Explore This IssueACEP Now: Vol 33 – No 11 – November 2014
Have you enjoyed the lovely summer and fall? I hope so because as some people say, “winter is coming,” and with winter comes the return of influenza.
The 2014–2015 Flu Season
By the first week of September 2014, the yearly cycle of influenza had dropped to its nadir. Only 1 percent of all influenza tests were positive at participating laboratories surveyed by the Centers for Disease Control and Prevention (CDC). After peaking at 5,000 positive tests per biweekly period last Christmas, now there were fewer than 20. Since September, we’ve been witnessing a gradual increase in both positive tests and percentage of tests positive.1
The last two influenza seasons reached epidemic thresholds in the United States. The winters of both 2013 and 2014 experienced significant spikes in mortality associated with pneumonia and influenza, several standard deviations above the seasonal norm. Last season, at its peak, the vast majority of infections were influenza A viruses, and the predominant strain was the H1N1 subtype, the so-called “swine flu,” initially detected in 2009. This strain of influenza has been associated with increased case-fatality rates, particularly at the age-range extremes of greater than 65 years and less than 5. This strain is also associated with an excess incidence of the acute respiratory distress syndrome secondary to cytokine and chemokine release in otherwise healthy individuals outside the typical risk groups.
While the particular strains of circulating influenza are challenging to predict, this year’s influenza vaccines in the Northern Hemisphere consist of the following:
- Influenza A/California/7/2009 (H1N1)pdm09–like virus
- Influenza A/Texas/50/2012 (H3N2)–like virus
- Influenza B/Massachusetts/2/2012–like virus.
Approximately half of the doses manufactured for the 2014–2015 season will be tetravalent and include an additional B virus:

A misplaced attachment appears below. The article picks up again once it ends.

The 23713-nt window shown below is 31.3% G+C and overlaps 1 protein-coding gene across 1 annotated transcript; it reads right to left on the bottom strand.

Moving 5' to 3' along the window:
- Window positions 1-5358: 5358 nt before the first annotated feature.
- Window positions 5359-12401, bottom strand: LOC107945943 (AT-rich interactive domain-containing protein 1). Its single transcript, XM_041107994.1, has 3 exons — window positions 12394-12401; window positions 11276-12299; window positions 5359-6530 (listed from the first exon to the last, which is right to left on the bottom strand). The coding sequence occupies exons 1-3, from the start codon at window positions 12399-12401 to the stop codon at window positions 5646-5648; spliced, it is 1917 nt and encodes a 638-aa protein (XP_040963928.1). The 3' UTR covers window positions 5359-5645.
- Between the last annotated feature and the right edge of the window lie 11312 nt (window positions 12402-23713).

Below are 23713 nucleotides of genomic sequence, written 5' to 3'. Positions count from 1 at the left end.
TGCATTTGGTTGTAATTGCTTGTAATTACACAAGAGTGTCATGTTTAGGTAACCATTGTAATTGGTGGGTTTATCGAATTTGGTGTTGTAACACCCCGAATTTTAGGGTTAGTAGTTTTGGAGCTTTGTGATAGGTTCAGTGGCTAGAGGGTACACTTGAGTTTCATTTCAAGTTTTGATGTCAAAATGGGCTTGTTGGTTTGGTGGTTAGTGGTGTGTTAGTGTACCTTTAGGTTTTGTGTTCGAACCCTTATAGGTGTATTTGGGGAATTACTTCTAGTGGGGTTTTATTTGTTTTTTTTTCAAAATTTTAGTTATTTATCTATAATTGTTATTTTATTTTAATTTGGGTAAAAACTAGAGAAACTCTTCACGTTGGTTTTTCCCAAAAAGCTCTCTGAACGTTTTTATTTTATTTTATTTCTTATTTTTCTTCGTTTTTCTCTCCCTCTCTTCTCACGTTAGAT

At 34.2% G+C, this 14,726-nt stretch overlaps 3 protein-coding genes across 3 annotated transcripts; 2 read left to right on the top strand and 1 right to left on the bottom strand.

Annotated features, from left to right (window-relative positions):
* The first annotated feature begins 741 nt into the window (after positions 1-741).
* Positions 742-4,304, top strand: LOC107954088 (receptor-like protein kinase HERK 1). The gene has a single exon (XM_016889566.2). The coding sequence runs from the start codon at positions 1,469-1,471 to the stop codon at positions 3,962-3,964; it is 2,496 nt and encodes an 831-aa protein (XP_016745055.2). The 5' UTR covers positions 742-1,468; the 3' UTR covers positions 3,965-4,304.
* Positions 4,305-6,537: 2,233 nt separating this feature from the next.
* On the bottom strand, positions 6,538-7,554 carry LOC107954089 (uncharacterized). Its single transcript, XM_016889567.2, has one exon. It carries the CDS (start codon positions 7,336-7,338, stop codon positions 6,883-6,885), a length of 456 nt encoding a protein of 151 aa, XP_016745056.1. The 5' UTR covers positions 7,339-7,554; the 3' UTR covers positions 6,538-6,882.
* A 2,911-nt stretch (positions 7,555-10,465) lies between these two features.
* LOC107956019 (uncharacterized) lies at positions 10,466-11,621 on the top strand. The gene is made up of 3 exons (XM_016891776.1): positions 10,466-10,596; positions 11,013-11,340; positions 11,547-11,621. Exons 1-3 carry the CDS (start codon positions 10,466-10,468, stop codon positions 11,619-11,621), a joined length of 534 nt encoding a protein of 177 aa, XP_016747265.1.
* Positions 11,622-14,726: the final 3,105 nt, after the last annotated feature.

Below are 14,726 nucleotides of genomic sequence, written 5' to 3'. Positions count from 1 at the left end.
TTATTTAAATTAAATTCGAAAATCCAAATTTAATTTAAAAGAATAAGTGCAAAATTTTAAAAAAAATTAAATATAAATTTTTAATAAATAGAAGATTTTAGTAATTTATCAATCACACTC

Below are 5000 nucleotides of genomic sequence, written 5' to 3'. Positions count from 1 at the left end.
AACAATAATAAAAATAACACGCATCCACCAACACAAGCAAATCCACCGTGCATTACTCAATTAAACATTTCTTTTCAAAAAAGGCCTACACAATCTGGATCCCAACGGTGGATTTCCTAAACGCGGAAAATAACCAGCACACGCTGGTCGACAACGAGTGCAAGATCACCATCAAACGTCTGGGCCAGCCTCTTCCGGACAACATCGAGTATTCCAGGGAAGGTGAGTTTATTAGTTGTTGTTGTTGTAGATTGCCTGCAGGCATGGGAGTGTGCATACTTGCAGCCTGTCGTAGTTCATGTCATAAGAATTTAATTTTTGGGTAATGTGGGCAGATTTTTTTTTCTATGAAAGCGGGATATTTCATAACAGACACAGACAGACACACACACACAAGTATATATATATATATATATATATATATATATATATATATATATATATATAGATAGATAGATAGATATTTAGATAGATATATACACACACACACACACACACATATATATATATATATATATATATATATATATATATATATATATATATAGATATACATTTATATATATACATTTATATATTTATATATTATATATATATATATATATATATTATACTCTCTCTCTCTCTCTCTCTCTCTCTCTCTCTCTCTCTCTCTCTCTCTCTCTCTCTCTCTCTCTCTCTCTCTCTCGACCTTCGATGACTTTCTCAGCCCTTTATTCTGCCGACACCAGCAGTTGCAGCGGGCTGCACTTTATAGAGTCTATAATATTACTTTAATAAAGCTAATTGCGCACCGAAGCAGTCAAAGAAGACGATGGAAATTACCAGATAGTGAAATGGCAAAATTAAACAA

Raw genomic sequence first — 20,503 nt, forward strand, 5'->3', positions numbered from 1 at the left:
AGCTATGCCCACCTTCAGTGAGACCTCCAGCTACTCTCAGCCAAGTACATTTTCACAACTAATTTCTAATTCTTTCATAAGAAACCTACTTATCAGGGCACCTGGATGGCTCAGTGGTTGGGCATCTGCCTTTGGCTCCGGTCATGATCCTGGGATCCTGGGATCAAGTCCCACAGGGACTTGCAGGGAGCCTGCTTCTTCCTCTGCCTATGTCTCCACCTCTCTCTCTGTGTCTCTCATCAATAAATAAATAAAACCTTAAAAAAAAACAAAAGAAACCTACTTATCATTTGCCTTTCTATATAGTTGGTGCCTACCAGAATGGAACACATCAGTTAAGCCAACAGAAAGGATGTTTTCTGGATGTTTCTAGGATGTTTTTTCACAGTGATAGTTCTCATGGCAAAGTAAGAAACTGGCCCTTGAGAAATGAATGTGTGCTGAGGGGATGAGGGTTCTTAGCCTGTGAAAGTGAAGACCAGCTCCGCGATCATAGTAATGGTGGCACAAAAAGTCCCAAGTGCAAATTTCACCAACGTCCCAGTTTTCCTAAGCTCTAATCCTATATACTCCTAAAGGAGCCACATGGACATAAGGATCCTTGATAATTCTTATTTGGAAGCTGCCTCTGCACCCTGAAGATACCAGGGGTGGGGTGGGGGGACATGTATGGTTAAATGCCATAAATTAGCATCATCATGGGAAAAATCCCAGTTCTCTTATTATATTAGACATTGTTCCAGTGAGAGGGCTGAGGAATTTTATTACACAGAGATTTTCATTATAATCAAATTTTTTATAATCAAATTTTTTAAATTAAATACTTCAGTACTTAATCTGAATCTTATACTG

- Influenza B/Brisbane/60/2008–like virus
The only change from last year’s vaccine is an updated version of the H3N2 variant, replacing an influenza A/Victoria/361/2011–like virus. Vaccination group recommendations are unchanged from previous years, and health care workers are again universally encouraged to protect themselves and their patients through vaccination.
As with each influenza season, the CDC tracks the emergence of novel influenza A variants. The prevailing worrisome variant has been a highly pathogenic H5N1 strain known as “avian influenza.” At this time, only sporadic cases have been reported to the World Health Organization from the Middle East and Southeast Asia, and they have followed close contact with poultry. Another relatively lethal avian strain, H7N9, has been reported in sporadic cases throughout China and Malaysia. Lastly, a novel variant H3N2v avian strain containing genetic material from the H1N1 swine strain is being tracked. However, after peaking at 309 reported cases in 2012, only two cases of this crossover strain have been reported as of this writing. While it is too late to change the 2014–2015 vaccine components, emergence of any new pathogenic strains may change CDC recommendations for antiviral use.
Updates on Antiviral Use
The CDC has not altered its current recommendations for treatment of seasonal influenza.2 As is familiar to most clinicians, this includes the neuraminidase inhibitors oseltamivir (Tamiflu) and zanamivir (Relenza), with recommendations to initiate therapy in high-risk groups within 48 hours of symptom onset. Patients hospitalized for respiratory illness and suspected or confirmed influenza should also be considered for antiviral therapy beyond 48 hours.